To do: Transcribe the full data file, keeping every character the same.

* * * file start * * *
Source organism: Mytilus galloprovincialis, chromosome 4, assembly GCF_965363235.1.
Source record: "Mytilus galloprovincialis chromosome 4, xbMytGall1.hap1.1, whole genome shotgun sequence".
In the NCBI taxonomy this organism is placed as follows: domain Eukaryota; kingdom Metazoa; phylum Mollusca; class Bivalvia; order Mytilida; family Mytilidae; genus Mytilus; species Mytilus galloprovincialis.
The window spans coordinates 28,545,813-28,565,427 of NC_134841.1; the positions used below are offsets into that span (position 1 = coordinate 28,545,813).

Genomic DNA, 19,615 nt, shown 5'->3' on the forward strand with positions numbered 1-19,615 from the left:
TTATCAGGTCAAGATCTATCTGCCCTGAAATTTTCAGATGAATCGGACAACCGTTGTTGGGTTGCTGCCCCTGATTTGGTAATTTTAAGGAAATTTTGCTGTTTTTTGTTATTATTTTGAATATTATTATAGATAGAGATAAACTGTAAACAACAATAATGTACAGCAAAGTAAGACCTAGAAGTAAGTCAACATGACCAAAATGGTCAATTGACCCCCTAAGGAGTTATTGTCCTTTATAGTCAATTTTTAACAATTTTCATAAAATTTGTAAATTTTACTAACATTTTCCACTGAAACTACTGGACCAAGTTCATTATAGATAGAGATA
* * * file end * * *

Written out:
Source organism: Mytilus galloprovincialis, chromosome 4, assembly GCF_965363235.1.
Source record: "Mytilus galloprovincialis chromosome 4, xbMytGall1.hap1.1, whole genome shotgun sequence".
In the NCBI taxonomy this organism is placed as follows: domain Eukaryota; kingdom Metazoa; phylum Mollusca; class Bivalvia; order Mytilida; family Mytilidae; genus Mytilus; species Mytilus galloprovincialis.
The window spans coordinates 28,545,813-28,565,427 of NC_134841.1; the positions used below are offsets into that span (position 1 = coordinate 28,545,813).

Genomic DNA, 19,615 nt, shown 5'->3' on the forward strand with positions numbered 1-19,615 from the left:
TTATCAGGTCAAGATCTATCTGCCCTGAAATTTTCAGATGAATCGGACAACCGTTGTTGGGTTGCTGCCCCTGATTTGGTAATTTTAAGGAAATTTTGCTGTTTTTTGTTATTATTTTGAATATTATTATAGATAGAGATAAACTGTAAACAACAATAATGTACAGCAAAGTAAGACCTAGAAGTAAGTCAACATGACCAAAATGGTCAATTGACCCCCTAAGGAGTTATTGTCCTTTATAGTCAATTTTTAACAATTTTCATAAAATTTGTAAATTTTACTAACATTTTCCACTGAAACTACTGGACCAAGTTCATTATAGATAGAGATA